Parent workshop addresses importance of choice, autonomy

More than 20 parents gathered in the Wilton Library’s Rimer Room for the fourth weekly installment of psychologist Susan Bauerfeld’s How to Talk So Kids Will Listen and Listen So Kids Will Talk workshop on Monday, Nov. 21.

Bauerfeld is a licensed clinical psychologist, ADHD coach and parenting consultant with a private practice on Danbury Road in Wilton.

The six-week workshop teaches parents valuable relationship skills geared toward parent-and-child relationships. During the classes, exercises are used to increase understanding of the adverse impact of many of default parenting styles, and parents learn alternative, more effective methods of interacting with their children through lessons, role-play and practice.

During the Nov. 21 class, parents learned about what Bauerfeld called “the power of choice.”

Bauerfeld said she recently attended the Power of the Brain Conference, where speakers talked about motivation, learning and how to engage students — particularly in civic engagement.

“There was a lot of discussion about this power of choice — much in the way that we’re talking about it here. When you give a child a choice, they’re much more likely to be engaged,” she said.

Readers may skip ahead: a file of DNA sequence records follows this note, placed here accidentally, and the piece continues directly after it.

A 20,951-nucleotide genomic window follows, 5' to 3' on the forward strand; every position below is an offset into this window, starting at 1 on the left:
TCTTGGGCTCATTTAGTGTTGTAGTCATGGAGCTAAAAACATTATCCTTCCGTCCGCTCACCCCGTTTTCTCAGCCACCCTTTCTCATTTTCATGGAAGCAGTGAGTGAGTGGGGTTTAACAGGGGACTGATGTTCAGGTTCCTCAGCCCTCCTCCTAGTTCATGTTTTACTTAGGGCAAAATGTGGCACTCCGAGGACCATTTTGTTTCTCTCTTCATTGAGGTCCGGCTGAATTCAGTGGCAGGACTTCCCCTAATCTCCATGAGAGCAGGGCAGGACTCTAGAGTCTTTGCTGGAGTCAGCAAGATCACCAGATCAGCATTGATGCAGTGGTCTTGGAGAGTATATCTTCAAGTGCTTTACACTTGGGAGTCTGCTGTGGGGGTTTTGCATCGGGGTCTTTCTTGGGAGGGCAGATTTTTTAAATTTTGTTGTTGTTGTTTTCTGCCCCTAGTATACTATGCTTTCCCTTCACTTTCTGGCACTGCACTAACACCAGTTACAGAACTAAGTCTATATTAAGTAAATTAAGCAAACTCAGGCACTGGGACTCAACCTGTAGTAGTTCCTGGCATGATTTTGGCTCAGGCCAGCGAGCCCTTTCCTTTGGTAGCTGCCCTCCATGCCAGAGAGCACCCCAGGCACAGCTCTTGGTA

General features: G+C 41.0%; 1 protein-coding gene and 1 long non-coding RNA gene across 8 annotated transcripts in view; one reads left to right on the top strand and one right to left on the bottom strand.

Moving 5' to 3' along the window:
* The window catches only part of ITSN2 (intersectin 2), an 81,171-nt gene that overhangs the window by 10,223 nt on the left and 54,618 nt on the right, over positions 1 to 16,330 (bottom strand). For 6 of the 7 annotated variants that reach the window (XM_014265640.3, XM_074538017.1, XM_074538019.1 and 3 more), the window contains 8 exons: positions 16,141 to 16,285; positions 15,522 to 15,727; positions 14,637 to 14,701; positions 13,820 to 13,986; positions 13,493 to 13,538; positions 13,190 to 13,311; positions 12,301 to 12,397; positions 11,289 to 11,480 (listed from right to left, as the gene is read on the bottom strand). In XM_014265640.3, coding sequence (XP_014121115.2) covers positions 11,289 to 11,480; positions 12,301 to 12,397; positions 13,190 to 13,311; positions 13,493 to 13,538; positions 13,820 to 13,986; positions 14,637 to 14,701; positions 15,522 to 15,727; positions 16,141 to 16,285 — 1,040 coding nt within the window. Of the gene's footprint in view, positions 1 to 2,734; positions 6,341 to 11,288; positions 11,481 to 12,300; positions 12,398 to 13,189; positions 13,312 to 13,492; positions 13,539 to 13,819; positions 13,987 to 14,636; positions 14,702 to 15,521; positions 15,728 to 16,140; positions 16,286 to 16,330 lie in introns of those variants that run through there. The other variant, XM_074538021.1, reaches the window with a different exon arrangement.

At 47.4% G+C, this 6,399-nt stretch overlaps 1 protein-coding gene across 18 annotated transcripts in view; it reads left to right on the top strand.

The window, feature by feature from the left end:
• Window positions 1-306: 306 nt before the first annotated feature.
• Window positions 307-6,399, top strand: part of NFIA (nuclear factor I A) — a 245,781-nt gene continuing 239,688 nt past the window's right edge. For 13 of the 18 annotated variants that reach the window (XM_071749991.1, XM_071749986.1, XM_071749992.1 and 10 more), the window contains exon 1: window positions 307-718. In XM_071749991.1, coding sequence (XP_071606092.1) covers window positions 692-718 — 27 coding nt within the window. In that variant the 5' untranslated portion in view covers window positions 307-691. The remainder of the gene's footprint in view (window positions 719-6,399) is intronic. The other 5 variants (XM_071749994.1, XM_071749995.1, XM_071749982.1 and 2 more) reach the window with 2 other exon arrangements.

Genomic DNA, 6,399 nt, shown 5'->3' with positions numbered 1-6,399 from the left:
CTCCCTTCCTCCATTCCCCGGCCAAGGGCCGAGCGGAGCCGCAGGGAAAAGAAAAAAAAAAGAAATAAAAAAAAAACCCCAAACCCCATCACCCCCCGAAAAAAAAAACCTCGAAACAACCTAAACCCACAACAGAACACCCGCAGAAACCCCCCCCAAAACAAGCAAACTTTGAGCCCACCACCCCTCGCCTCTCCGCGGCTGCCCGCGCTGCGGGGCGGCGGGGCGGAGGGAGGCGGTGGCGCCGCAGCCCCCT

An example of giving children a choice that was shared at the conference, Bauerfeld said, was when students were offered five worksheets and asked to pick the one that had “just the right amount of challenge for them.”

The result, Bauerfeld said, was that “the kids happily engaged with those worksheets because they had a choice.”


The sense of self-governance or “the ability to tell yourself what to do in any given situation” is known as autonomy, said Bauerfeld.

At the Power of the Brain Conference, Bauerfeld said, she learned that “what employers are looking for are people who can do self-directed learning.”

“People who are critical thinkers, people who can collaboratively problem-solve — all things that we’re encouraging you to do as parents in this class,” she said.

“You can go really far in teaching kids the skills that employers are looking for that have nothing to do with reading and writing.”

On a list presented at the conference of skills Fortune 500 companies are looking for, Bauerfeld said, reading and writing were at the bottom.

The top skills include critical thinking, resilience, ability to self-direct — “this is what we’re talking about in autonomy,” she said.

Autonomy is also the freedom of will, the ability to feel separate, responsible, capable, and competent on your own, said Bauerfeld.

“A lot of the way we’re teaching kids today is the disease of acquiescence,” she said.

“The student we’re rewarding right now is the one who just sits there, does what they’re told, doesn’t talk back, doesn’t question — doesn’t do anything, and then we wonder why they’re floundering when they’re out on their own.”

Bauerfeld said “being able to trust in our own growing power as a child” is “really important,” and that’s where autonomy comes in.